Monday, September 24, 2012

Silver Falls State Park: Returning to the Wilderness

Yesterday, for the first time in over a decade, I returned to the Oregon woods by going for an 8-mile hike in Silver Falls State Park. It was my first significant long-distance hike in a long time and it went so well that I'm excited to think I'll be able to delve deeper into more remote areas of my region as time goes on and my health and strength continue to improve. I very much want to re-enter the wilderness areas that so captivated and inspired me as a young girl to become the free spirit I am today.
North Falls, part of the Trail of Ten Falls.
When I became seriously ill, the first thing I reached for was plant-life. Gardening was for me my way out of an excruciatingly painful situation that destroyed me. Once I finally had accepted that I'd lost my fight and had to live with what was chronically (daily) occurring inside of my own body I had to let go of many things I held near and dear to my heart. In just a single plant I saw the freedom of the wilderness I was raised to believe in as both an Oregonian and descendant of many pioneers. Gardening then continued to help me as I rebuilt and grew back to who I am today. 
So, yesterday I drove far away from my garden (the place that has been my safety zone for so long), and I went back to feel the source that bound me together during the most difficult period of my life. As my senses took it all in, that sensation of being calm and at home took over. I walked right in the front door and didn't look back until I was finished and it was time to return to Portland.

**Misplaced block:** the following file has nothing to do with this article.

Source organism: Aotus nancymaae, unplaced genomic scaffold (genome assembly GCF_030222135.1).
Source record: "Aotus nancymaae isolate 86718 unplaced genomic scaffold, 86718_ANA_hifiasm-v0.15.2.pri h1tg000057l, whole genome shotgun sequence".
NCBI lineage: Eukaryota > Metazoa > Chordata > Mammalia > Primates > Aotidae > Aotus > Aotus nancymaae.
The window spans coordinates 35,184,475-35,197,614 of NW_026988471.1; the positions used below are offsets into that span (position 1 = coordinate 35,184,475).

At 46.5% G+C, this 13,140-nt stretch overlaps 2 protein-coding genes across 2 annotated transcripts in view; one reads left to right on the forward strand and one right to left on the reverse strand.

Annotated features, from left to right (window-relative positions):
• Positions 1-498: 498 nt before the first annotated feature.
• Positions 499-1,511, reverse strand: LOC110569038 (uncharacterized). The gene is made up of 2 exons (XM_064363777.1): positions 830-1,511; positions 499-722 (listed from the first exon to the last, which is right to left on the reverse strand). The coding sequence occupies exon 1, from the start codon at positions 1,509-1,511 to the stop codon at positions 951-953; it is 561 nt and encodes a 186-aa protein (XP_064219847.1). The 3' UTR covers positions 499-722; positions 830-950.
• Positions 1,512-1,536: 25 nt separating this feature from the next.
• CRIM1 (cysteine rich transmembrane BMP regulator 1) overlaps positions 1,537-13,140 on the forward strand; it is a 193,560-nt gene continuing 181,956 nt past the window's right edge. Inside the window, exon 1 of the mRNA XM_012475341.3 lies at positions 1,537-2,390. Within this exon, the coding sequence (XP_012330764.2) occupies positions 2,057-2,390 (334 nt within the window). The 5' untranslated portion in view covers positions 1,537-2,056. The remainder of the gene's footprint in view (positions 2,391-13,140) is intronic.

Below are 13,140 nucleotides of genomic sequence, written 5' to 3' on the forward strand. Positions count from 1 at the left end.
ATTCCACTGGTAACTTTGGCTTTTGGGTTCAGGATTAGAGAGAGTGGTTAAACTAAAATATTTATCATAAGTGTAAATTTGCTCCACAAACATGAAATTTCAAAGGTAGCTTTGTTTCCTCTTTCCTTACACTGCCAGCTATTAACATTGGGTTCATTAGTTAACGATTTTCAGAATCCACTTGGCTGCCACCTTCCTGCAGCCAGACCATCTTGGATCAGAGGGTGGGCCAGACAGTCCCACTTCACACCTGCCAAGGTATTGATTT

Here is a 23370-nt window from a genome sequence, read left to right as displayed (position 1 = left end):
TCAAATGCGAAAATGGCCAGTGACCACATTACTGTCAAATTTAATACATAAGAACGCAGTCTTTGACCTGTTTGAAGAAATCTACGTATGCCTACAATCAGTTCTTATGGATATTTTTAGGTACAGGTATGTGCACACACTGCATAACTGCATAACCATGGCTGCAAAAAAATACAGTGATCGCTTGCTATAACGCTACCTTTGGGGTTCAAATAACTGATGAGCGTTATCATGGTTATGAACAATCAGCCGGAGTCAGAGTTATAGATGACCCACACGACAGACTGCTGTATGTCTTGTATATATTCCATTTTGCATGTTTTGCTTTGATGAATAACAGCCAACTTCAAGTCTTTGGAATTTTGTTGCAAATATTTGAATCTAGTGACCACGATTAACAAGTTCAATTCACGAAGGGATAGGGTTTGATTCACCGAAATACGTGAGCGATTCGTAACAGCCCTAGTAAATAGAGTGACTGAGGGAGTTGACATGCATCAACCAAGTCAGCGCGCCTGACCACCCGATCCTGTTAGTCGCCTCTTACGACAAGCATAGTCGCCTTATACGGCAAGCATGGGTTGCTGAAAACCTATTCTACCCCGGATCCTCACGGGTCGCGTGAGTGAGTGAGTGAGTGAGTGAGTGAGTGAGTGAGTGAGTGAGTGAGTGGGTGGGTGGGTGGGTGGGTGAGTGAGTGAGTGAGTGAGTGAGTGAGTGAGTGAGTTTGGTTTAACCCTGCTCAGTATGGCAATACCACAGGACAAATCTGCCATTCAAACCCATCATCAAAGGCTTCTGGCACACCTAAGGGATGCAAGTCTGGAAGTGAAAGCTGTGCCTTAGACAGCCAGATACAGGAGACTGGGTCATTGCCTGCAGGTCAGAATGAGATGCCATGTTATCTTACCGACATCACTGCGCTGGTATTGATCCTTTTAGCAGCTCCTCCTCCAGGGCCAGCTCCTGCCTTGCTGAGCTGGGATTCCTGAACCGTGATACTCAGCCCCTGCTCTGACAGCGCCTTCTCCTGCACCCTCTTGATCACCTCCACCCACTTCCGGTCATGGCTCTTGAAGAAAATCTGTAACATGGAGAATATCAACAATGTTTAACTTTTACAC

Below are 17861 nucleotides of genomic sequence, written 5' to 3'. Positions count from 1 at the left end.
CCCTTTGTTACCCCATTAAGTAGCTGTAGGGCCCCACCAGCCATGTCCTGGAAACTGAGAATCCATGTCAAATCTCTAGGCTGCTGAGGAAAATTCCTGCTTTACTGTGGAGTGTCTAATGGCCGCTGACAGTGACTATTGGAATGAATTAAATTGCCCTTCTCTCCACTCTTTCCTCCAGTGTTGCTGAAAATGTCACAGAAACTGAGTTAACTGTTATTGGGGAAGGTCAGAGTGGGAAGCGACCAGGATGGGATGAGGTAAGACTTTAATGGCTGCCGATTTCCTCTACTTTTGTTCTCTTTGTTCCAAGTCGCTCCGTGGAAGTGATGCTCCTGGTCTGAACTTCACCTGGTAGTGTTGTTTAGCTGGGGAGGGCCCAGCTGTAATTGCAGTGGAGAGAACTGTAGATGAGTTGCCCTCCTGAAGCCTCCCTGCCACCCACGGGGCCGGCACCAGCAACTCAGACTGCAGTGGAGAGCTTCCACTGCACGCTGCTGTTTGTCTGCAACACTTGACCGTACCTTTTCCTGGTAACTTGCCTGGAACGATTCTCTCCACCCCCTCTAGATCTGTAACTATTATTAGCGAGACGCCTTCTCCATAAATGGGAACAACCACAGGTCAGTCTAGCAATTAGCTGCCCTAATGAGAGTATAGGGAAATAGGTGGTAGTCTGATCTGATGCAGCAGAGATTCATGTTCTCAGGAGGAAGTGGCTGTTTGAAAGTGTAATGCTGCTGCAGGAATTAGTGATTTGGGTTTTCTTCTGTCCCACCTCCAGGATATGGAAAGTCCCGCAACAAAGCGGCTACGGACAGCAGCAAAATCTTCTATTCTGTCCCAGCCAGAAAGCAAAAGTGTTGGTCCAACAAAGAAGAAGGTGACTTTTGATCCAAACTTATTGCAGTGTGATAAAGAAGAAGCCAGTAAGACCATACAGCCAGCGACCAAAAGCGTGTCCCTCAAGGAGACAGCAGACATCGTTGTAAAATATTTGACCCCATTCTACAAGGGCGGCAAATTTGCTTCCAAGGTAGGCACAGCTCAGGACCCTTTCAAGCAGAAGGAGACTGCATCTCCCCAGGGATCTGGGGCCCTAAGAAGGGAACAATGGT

(Following are some of the 10 waterfalls from the Trail of Ten Falls and some native plants too.)
South Falls.
Lower South Falls.
Vine Maple (Acer circinatum).
Western Maidenhair Fern, (Adiantum aleuticum).
Vine maples in the woods in autumn.
Piggy-back Plant, (Tolmiea menziesii). 
Lower North Falls.
Double Falls. 
Middle North Falls.
(Not one of the named falls. Just a bonus.)
North Falls.
North Falls with native Licorice Ferns (Polypodium glycyrrhiza).
Rattlesnake Plantain—a native orchid of the PNW, (Goodyera oblongifolia).

Monday, September 17, 2012

Garden Variety in September

With the help of my landscaper friend (and his helper), last week I was able to prepare the back garden for my birthday party and a small open garden event. 
A brief swelling event interrupted my ability to get things completely finished in time, but it was simply a minor setback considering what my life used to be like not that long ago. 
Now I will be able to continue enjoying this space until it's too cold outside to do so and in the meantime I can keep working on other projects that need to be done around the house. 
Finally sitting back to enjoy the garden is a lot of fun for me now after 8 years of working on it. Like many novices or amateurs I made plenty of mistakes, and eventually they'll be corrected I suppose, but I don't see them nearly as often since there truly are so many other things to sit and marvel over. 
One big project right now is to take back the studio/garage space and to empty out its contents once and for all. A dear friend of mine I've known since he was born asked me after the birthday party if he could rent the space for an art studio and I was so excited to say, "Yes! Let's do it!" 

I'd always wanted that space to be used for creativity and I'm thrilled since this friend is such an amazingly talented artist. I cannot wait to be inspired by his work. 
In the meantime, as I work, I'll keep looking at the many layers and textures in the garden and I will start coming up with funny names for all the different shades of green I see. This seems like a fun activity to me.